• While blunting "good stress" is a bad thing, blunting bad stress will help you lose weight and stay lean -- This is at least what would explain the beneficial effects Beatriz de Luxan-Delgado and her colleagues from the Department of Morphology and Cellular Biology at the University of Oviedo in Spain observed in their most recent rodent experiment, in which they investigated the actions of daily melatonin administration on oxidative stress parameters and autophagic processes and found that the significant reduction in hepatic autophagy, as well as the reduced expression of the "fat storage protein ppar-gamma" (learn more) make melatonin "an interesting target molecule for the development of a potential therapeutic agent to curb body weight" (de Luxan-Delgado. 2014).
    Figure 2: Changes in selected relevant health parameters in humans and rodents in response to the administration of of 5mg/day and 0.5mg/kg/day melatonin (Kozirog. 2011; de Luxan-Delgado. 2014)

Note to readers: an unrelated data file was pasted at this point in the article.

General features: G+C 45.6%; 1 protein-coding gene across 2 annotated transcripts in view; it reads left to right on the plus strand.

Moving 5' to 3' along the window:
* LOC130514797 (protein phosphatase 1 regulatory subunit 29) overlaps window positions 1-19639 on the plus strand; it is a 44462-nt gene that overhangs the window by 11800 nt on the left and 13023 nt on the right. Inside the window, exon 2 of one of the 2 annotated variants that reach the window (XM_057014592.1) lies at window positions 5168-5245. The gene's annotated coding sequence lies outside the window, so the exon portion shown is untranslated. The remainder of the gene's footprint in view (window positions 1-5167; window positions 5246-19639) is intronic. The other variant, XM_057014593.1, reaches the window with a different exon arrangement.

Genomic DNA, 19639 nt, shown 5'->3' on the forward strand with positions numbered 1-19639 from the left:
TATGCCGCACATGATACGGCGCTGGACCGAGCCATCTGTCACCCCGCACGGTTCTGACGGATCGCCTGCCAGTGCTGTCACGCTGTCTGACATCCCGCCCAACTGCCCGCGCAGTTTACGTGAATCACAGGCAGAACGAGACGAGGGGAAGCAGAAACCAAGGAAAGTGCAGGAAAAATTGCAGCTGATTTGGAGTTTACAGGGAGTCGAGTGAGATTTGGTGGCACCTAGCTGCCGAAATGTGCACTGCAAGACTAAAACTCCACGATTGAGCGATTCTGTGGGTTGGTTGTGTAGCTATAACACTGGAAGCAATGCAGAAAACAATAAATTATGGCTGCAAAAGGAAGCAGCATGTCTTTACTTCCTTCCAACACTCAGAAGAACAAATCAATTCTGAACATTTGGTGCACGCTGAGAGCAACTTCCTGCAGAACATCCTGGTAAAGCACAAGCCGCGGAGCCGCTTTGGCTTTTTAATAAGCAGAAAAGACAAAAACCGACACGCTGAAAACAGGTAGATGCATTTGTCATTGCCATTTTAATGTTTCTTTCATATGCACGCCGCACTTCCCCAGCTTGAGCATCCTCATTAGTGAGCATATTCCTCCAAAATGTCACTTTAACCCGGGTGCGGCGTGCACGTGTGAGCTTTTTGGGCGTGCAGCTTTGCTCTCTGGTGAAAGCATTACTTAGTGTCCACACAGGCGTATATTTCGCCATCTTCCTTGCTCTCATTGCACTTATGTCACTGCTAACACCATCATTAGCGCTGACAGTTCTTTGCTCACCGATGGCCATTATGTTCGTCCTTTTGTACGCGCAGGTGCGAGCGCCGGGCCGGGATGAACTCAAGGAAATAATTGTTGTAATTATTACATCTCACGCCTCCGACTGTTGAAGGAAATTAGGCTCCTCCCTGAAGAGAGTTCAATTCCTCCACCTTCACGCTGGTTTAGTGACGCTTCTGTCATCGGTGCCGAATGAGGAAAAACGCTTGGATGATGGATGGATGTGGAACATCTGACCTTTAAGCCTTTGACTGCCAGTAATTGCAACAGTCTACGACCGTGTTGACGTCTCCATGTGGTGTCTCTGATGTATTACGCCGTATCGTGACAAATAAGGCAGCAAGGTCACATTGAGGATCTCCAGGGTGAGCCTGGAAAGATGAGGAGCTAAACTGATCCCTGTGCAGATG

Ok, I know another rodent study is not what you may have hoped for, but if you look at previous evidence from human studies you will be hard pressed to argue that the mechanisms the Spanish researchers observed in their rodent study were unrelated to the mprovements in blood pressure, lipid profile, and parameters of oxidative stress Kozirog et al. observed in patients with metabolic syndrome in response to the provision of 5 mg melatonin per day (2 hr before bedtime; see Figure 2, left based on Kozirog. 2011).